The Matrox Mystique vs. GLQuake: An Ancient Challenge

“So, uh, what’s a Matrox Mystique?”

Matrox is a company which designed video cards for IBM compatible computers, along with a selection of other multimedia-centric devices. In the 90s they were competitive in a crowded market, and the Mystique was a card they offered at the dawn of consumer-level 3D accelerators in 1996. It was the first video card I ever bought, and its marketing touted capabilities as a singular solution for fast, high quality 2D and video playback as well as video games.

The Matrox Mystique. Image found at

For 2D desktop work and video playback, it delivered. Video looked great, 2D was fast and fluid, and it was a major upgrade over the integrated video on my old Compaq Pentium 90. The Mystique also offered quality VESA video mode support, which was useful for the bevy of MS-DOS games still widely available. The 3D was an unfortunately different story. Their previous, well-received card was the Millennium, which offered some very basic 3D acceleration of line drawing and geometry. Matrox built upon that technical foundation for the Mystique but prioritized speed over quality while aiming to keep the complexity of the chip economical. Consequently, they left out so many rendering features that the card didn’t actually *work* with most games that came out afterward, or a fair number that already existed when it was new.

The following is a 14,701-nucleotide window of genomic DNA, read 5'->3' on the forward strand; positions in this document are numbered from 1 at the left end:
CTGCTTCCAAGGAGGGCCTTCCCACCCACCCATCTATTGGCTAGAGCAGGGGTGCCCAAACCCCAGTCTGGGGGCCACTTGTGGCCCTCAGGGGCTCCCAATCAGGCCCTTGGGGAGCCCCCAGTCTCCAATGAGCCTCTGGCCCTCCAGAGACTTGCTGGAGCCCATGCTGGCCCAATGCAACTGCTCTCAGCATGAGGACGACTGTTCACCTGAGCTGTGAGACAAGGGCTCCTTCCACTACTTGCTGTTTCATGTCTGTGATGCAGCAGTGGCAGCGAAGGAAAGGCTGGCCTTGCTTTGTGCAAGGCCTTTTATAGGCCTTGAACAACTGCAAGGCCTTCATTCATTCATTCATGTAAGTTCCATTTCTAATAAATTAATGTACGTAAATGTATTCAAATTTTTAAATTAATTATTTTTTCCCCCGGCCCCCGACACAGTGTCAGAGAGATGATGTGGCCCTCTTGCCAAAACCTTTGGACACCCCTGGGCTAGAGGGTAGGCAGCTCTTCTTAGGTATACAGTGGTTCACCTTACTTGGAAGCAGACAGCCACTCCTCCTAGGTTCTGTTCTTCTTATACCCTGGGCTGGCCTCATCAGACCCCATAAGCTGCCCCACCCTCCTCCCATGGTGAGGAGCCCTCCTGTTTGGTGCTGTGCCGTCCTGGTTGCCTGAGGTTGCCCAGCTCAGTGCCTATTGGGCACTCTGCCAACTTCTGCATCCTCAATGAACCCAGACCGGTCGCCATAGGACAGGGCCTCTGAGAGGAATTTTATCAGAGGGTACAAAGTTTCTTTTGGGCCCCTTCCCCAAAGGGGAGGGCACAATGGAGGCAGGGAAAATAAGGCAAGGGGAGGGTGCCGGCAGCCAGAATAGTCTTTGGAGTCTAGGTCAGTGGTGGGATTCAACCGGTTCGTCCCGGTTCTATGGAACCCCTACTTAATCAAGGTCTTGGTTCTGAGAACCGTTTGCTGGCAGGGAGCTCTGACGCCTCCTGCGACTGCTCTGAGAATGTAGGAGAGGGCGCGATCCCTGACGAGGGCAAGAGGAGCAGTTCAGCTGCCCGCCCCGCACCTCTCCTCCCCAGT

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> be me

> show up at 4 in the morning

> just hang around in a coastal town

> everyone confused and bitching

> no one can see

> traffic slowdowns

> people drive too fast

> car pileup

> boating accidents

> sun comes out

> everything’s getting hazy

> slowly boil away

> OP is a fog